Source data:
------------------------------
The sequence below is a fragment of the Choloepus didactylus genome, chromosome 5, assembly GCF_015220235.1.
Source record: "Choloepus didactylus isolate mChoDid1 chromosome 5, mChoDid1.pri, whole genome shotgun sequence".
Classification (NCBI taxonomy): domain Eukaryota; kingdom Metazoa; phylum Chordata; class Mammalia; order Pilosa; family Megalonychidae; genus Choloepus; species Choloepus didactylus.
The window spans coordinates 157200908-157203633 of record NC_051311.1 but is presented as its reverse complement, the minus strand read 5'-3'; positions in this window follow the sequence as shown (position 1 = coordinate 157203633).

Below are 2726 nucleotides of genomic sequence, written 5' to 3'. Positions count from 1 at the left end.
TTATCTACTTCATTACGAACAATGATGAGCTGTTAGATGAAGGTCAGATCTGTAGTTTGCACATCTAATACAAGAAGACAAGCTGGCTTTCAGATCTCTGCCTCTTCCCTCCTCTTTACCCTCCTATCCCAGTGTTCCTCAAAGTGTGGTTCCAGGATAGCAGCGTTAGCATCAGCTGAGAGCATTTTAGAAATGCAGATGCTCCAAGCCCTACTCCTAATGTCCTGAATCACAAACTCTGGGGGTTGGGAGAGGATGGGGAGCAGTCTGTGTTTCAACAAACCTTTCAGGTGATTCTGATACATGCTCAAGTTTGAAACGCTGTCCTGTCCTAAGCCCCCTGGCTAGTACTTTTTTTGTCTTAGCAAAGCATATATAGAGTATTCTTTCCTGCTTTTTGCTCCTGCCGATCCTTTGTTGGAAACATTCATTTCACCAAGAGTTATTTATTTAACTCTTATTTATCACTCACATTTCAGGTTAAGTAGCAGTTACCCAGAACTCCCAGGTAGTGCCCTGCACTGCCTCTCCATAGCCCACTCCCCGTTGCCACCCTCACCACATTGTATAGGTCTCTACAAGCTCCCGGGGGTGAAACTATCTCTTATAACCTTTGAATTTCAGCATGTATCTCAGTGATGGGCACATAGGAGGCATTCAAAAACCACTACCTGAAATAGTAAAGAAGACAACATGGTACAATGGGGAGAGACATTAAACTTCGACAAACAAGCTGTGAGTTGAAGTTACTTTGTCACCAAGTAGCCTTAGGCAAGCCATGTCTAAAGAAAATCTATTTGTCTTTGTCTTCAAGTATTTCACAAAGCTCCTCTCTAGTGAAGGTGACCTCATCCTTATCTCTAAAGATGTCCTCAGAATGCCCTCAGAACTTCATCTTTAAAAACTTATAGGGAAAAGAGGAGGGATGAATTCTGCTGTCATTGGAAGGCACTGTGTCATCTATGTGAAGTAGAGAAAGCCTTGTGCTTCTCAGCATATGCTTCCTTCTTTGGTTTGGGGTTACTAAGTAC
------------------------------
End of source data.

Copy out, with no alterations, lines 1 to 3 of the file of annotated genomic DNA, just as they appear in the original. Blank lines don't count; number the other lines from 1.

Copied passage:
The sequence below is a fragment of the Choloepus didactylus genome, chromosome 5, assembly GCF_015220235.1.
Source record: "Choloepus didactylus isolate mChoDid1 chromosome 5, mChoDid1.pri, whole genome shotgun sequence".
Classification (NCBI taxonomy): domain Eukaryota; kingdom Metazoa; phylum Chordata; class Mammalia; order Pilosa; family Megalonychidae; genus Choloepus; species Choloepus didactylus.